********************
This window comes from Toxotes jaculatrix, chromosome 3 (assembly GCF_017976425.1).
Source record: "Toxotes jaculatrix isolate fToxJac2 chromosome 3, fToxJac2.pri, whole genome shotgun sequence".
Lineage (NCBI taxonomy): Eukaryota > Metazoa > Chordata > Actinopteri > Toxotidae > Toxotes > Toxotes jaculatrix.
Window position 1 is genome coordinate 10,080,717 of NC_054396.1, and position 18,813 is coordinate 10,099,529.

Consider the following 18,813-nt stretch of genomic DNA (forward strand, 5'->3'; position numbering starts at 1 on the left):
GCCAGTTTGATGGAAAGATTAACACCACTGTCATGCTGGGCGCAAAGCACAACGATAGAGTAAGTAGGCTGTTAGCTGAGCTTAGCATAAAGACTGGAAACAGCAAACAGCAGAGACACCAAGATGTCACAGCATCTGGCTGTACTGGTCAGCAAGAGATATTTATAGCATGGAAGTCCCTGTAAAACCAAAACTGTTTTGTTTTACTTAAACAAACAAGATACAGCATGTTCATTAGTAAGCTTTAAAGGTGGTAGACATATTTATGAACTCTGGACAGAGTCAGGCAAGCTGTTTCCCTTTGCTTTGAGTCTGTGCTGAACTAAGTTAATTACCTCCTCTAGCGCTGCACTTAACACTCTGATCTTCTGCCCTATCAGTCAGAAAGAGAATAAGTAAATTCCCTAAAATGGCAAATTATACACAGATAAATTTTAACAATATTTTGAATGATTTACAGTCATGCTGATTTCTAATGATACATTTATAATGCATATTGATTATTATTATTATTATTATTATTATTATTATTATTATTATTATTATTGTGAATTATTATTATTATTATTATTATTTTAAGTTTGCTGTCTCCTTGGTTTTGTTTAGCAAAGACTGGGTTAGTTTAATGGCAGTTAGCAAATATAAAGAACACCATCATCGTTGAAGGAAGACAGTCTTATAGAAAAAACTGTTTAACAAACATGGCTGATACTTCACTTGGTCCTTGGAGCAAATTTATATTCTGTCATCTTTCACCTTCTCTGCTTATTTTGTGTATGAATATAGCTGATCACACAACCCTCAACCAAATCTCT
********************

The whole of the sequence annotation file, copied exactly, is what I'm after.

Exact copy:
This window comes from Toxotes jaculatrix, chromosome 3 (assembly GCF_017976425.1).
Source record: "Toxotes jaculatrix isolate fToxJac2 chromosome 3, fToxJac2.pri, whole genome shotgun sequence".
Lineage (NCBI taxonomy): Eukaryota > Metazoa > Chordata > Actinopteri > Toxotidae > Toxotes > Toxotes jaculatrix.
Window position 1 is genome coordinate 10,080,717 of NC_054396.1, and position 18,813 is coordinate 10,099,529.

Consider the following 18,813-nt stretch of genomic DNA (forward strand, 5'->3'; position numbering starts at 1 on the left):
GCCAGTTTGATGGAAAGATTAACACCACTGTCATGCTGGGCGCAAAGCACAACGATAGAGTAAGTAGGCTGTTAGCTGAGCTTAGCATAAAGACTGGAAACAGCAAACAGCAGAGACACCAAGATGTCACAGCATCTGGCTGTACTGGTCAGCAAGAGATATTTATAGCATGGAAGTCCCTGTAAAACCAAAACTGTTTTGTTTTACTTAAACAAACAAGATACAGCATGTTCATTAGTAAGCTTTAAAGGTGGTAGACATATTTATGAACTCTGGACAGAGTCAGGCAAGCTGTTTCCCTTTGCTTTGAGTCTGTGCTGAACTAAGTTAATTACCTCCTCTAGCGCTGCACTTAACACTCTGATCTTCTGCCCTATCAGTCAGAAAGAGAATAAGTAAATTCCCTAAAATGGCAAATTATACACAGATAAATTTTAACAATATTTTGAATGATTTACAGTCATGCTGATTTCTAATGATACATTTATAATGCATATTGATTATTATTATTATTATTATTATTATTATTATTATTATTATTATTATTGTGAATTATTATTATTATTATTATTATTTTAAGTTTGCTGTCTCCTTGGTTTTGTTTAGCAAAGACTGGGTTAGTTTAATGGCAGTTAGCAAATATAAAGAACACCATCATCGTTGAAGGAAGACAGTCTTATAGAAAAAACTGTTTAACAAACATGGCTGATACTTCACTTGGTCCTTGGAGCAAATTTATATTCTGTCATCTTTCACCTTCTCTGCTTATTTTGTGTATGAATATAGCTGATCACACAACCCTCAACCAAATCTCT